The Swiss Guards in France

Historical background I

The Central Swiss fighters were both feared and greatly in demand in European war zones. The myth that the country’s troops were ‘unbeatable’ was fed by victories over the Habsburg cavalry in the battles of Morgarten in 1315 and Sembach in 1386. Between 1400 and 1848 many Swiss earned their living in the service of foreign powers. They fled poverty and over-population in the central cantons or followed the recruitment drives of the authorities out of a spirit of adventure and with the prospect of booty.

As elite troops, the Swiss Guards protected rulers and their residences. In France in 1471 King Louis XI began a long tradition with his ‘Hundred Swiss’, the first permanent unit in the service of a foreign ruler. The ‘Cent-suisses’ served as guards inside the royal palaces and were used primarily as a parade corps rather than for military purposes. The unit was dissolved by the French National Assembly in April 1792.

The actual Swiss Guards served outside the rooms of the palace. Louis XIII established them in 1616 as a second permanent Swiss unit at the French court. The recruitment criteria for these elite troops at the centre of power were particularly harsh. The officers all came from aristocratic families: offices were inherited. The guard regiments were a lucrative source of income. Officers and soldiers in the guard enjoyed privileges over ordinary Swiss regiments, such as higher wages or a longer period of service. Until the Revolution they served the king mainly in Paris and Versailles, and were close to the Parisian population. Many of them remained in Paris after the end of their service.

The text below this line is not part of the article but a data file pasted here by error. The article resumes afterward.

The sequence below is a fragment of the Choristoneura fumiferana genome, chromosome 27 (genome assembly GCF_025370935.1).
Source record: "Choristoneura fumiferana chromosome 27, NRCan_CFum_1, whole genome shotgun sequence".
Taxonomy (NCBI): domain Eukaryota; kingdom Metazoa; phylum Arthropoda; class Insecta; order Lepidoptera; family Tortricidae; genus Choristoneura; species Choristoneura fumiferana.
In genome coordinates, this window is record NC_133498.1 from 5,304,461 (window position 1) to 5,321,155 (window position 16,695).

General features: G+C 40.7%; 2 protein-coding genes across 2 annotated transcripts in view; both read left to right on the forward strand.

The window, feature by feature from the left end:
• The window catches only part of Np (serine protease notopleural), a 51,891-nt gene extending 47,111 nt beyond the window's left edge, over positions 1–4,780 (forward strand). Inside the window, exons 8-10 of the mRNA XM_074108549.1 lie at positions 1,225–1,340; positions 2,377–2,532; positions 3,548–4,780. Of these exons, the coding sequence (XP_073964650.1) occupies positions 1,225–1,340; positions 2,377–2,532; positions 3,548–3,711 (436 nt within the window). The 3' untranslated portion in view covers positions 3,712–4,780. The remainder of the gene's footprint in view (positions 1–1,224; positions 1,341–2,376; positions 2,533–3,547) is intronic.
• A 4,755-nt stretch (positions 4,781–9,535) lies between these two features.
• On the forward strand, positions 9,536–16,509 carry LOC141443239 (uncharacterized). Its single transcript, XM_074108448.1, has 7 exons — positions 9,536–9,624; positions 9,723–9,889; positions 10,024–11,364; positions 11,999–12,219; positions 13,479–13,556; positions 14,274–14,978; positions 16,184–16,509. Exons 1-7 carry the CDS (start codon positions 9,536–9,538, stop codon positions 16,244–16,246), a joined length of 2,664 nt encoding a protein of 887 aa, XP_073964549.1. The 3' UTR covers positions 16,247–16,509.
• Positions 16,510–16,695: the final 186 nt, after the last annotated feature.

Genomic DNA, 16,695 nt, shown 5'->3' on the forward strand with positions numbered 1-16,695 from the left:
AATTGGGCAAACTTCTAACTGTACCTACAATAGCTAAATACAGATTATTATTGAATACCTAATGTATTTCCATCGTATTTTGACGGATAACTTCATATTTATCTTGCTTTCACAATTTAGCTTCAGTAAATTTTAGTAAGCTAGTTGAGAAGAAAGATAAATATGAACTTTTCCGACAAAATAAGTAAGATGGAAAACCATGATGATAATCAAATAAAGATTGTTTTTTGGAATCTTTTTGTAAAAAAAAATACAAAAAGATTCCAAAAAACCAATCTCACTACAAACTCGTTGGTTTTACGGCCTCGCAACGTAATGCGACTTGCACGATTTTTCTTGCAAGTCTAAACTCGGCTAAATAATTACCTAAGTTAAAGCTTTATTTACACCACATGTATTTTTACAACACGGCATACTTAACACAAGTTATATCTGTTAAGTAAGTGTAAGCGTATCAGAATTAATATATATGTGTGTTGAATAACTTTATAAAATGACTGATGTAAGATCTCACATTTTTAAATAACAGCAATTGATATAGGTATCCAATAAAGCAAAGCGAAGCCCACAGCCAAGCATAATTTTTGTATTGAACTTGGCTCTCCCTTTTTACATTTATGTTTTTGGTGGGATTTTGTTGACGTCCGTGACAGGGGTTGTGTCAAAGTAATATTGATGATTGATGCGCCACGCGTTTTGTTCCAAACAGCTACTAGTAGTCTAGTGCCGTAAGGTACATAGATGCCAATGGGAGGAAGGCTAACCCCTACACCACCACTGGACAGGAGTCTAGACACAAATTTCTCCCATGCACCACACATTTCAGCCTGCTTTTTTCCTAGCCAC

Swiss Guards were involved in the highly symbolic and history-making events of the French Revolution, as defenders of the absolutist King: the storming of the Bastille on 14 July 1789 and the storming of the Tuileries on 10 August 1792.

In the late 18th century service in foreign countries lost its attractiveness, and the Swiss Guard also encountered recruitment difficulties. The Revolutionary ideas of freedom and equal rights and the threatening situation led to disciplinary problems. From 1789 Swiss Guard soldiers began to desert. The climax of this was the mutiny of the Châteauvieux regiment in Nancy in August 1790 because of unpaid wages. The revolt was brutally suppressed, not least with the help of other Swiss regiments, and its leaders initially condemned to death before being spared in the wake of the Revolution.

The Swiss guards were the only ones who remained as personal defenders of Louis XVI until the end of his rule in 1792.